This doesn't just pose the question how much of the recovery is really down to the Fed's policy. It also suggests that the risk of medium-term inflation hasn't been averted just because the current figures are headed in a different direction. "The dynamic can change very quickly," says John Silvia, chief economist for Wells Fargo. Once the masses of money have squeezed through the bottleneck, deflation can quickly turn into high inflation.
The dangerous monetary policy medicine can have further side effects: a dramatic depreciation in the value of the currency, and so-called financial repression, whereby inflation exceeds the interest rates paid on secure investments and eats into the assets of small savers, among others. Even many Americans who don't share the German trauma of hyperinflation are worried about the Fed's experiment. The president of the Federal Reserve Bank of Kansas, Esther George, has warned about the risks of aggressively putting money in the economy and said there was no historical experience the US central bankers could rely on.
In Germany, the debate is being led by economists like Michael Heise who have the country's angst of uncontrollable inflation in their DNA. Heise, the chief economist of insurer Allianz, doesn't tend to paint extreme scenarios, but the debate over deflation and inflation gets him rattled. "An interest rate cut is the wrong message; it could really get deflationary expectations going," he says. If the ECB sees the necessity to make such a cut, the argument goes, the risk of deflation must be greater than hitherto thought. If that view takes hold in people's minds, it could turn into a self-fulfilling prophecy, because people will stop buying goods and firms will have to lower their prices.
Euro-Zone Countries Need Different Medicines
But Draghi's biggest problem is his currency zone. "Whether Tokyo or Osaka, the whole of Japan has the same problem and needs the same medicine," explains Thomas Mayer, the former chief economist of Deutsche Bank. "But in the 17 countries of the euro zone conditions differ widely." The countries all have the same currency but they're not equally competitive. "That's why prices have to fall in the Latin European states from Greece to France or they have to rise in Germany and other states."
So the euro zone needs inflation and deflation at the same time -- depending on what country you're looking at. It's no wonder that Germany is worried about rising prices while Southern Europe fears declining ones.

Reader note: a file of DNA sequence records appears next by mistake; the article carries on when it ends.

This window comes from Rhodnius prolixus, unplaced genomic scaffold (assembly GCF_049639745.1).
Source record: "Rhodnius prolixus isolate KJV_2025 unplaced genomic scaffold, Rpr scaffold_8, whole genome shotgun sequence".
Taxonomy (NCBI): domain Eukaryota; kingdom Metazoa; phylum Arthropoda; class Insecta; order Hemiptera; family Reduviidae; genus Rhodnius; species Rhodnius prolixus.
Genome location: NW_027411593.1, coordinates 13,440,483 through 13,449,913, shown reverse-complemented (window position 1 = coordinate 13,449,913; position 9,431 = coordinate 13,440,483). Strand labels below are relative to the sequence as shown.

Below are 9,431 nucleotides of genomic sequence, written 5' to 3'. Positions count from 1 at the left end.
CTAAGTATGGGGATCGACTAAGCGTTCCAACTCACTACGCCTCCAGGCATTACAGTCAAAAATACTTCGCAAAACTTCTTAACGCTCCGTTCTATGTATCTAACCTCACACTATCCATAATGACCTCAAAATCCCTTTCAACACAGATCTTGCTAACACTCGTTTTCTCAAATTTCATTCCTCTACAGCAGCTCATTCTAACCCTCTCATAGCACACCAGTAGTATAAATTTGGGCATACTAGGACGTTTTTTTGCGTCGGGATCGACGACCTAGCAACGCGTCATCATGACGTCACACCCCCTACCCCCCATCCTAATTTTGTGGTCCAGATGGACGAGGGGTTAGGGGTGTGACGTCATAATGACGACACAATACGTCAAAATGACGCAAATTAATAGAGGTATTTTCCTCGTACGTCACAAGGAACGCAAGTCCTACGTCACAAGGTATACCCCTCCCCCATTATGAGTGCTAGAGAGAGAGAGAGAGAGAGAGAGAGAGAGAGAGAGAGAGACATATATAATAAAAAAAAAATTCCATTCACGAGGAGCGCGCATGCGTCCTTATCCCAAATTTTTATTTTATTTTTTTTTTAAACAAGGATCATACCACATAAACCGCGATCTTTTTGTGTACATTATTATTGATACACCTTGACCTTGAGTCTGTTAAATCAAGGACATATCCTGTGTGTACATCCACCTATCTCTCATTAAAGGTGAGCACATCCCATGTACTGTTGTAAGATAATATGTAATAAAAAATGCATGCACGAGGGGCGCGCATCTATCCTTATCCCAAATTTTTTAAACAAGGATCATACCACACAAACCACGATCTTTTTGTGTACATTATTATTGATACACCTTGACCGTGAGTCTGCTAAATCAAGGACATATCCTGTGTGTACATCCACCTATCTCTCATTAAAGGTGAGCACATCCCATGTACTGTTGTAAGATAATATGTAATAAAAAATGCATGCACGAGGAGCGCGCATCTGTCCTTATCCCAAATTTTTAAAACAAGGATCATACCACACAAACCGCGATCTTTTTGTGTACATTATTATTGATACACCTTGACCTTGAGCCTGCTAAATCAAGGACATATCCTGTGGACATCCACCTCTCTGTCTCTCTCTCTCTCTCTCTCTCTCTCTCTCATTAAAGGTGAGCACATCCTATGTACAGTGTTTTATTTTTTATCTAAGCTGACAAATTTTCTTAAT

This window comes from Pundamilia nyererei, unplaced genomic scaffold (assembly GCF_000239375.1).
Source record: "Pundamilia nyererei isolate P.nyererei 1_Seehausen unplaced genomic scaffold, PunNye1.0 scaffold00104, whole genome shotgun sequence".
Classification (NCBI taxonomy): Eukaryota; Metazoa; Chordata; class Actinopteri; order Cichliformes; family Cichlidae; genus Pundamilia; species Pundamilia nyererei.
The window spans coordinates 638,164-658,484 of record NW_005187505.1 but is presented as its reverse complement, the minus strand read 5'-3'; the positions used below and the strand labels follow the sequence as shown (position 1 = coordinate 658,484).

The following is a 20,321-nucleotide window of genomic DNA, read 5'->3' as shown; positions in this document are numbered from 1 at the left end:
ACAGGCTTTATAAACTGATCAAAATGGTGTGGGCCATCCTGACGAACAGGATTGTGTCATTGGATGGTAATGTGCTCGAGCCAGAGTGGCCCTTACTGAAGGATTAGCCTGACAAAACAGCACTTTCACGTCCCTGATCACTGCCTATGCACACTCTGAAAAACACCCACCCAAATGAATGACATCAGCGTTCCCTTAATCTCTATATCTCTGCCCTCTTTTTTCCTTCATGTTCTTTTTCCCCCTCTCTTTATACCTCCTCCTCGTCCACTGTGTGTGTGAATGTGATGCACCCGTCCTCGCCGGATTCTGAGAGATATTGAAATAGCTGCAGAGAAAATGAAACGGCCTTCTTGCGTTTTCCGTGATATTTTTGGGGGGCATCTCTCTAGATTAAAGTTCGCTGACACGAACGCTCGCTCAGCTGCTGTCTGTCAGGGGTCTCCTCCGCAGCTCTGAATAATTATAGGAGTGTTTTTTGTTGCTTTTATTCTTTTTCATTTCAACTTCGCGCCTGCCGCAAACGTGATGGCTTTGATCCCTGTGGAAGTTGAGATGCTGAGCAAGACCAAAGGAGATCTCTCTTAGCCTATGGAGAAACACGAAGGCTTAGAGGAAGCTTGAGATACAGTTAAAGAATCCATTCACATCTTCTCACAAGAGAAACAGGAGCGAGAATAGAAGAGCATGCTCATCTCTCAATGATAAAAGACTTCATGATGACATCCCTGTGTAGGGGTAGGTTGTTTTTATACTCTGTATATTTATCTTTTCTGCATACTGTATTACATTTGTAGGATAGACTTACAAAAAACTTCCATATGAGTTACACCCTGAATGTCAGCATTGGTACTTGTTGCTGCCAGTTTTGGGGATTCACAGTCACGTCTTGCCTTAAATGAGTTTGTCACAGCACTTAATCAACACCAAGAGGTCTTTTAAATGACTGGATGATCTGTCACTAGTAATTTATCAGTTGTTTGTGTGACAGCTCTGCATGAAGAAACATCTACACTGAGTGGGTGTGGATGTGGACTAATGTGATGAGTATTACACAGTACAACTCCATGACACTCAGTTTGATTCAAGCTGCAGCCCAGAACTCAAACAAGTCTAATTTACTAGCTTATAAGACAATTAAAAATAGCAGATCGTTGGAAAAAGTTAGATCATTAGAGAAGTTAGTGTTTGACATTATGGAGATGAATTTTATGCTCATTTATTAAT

But what price direction is more dangerous for Europe? The euro crisis managers want downward pressure on prices in Greece or Spain, where governments, private households and companies are cutting back on expenditure and wages have fallen. That makes those countries more competitive, but it causes a decline in price levels and lower inflation rates in those countries.
"The problem is that if deflation lasts for any length of time the debt mountain will get even bigger and be harder to reduce," says Mayer. And if investors start worrying again that the government may default on its debts, the countries could quickly sink into the same mess they were in last year.
That's why ever more European economists believe the ECB has no option but to follow the examples of Japan and the US. "The states on the periphery are clearly heading in the direction of deflation," warns Guntram Wolff of the Brussels-based think tank Bruegel. He believes the rate cut was the right move, but didn't go far enough. "The banking system has to be restructured to ensure that the cheap money gets to the economy."
No Alternative to Cheap Money?
The ECB and the European Commission, the EU's executive, share that view, which is why they want to conduct thorough reviews of the banks' financial health, and to get them in shape over the next 12 months. Until that has been achieved, the ECB, it seems, wants to keep buoying euro-zone sentiment with cheap money. It's also under pressure because the Fed and the Bank of Japan are proceeding so aggressively. "The strong euro is a result of this policy," says Guntram Wolff. The more expensive the euro, the cheaper the imports into the euro zone, which in turn increases the risk of deflation.
As a result, some European economists regard rising inflation in Germany as the lesser evil. "The fear of inflation in Germany is exaggerated, " says Wolff.
Even German economists concede that there's little sign of inflation in Germany at present. "But I don't think that the laws of economics have been suspended," says Heise of Allianz. According to his reading, loose monetary policy must at some point lead to higher inflation. When the economy starts picking up and confidence in banks and companies returns, "inflation will rise," he says. Then the ECB will have to respond with countermeasures, he adds.
The question is: Will it still be able to?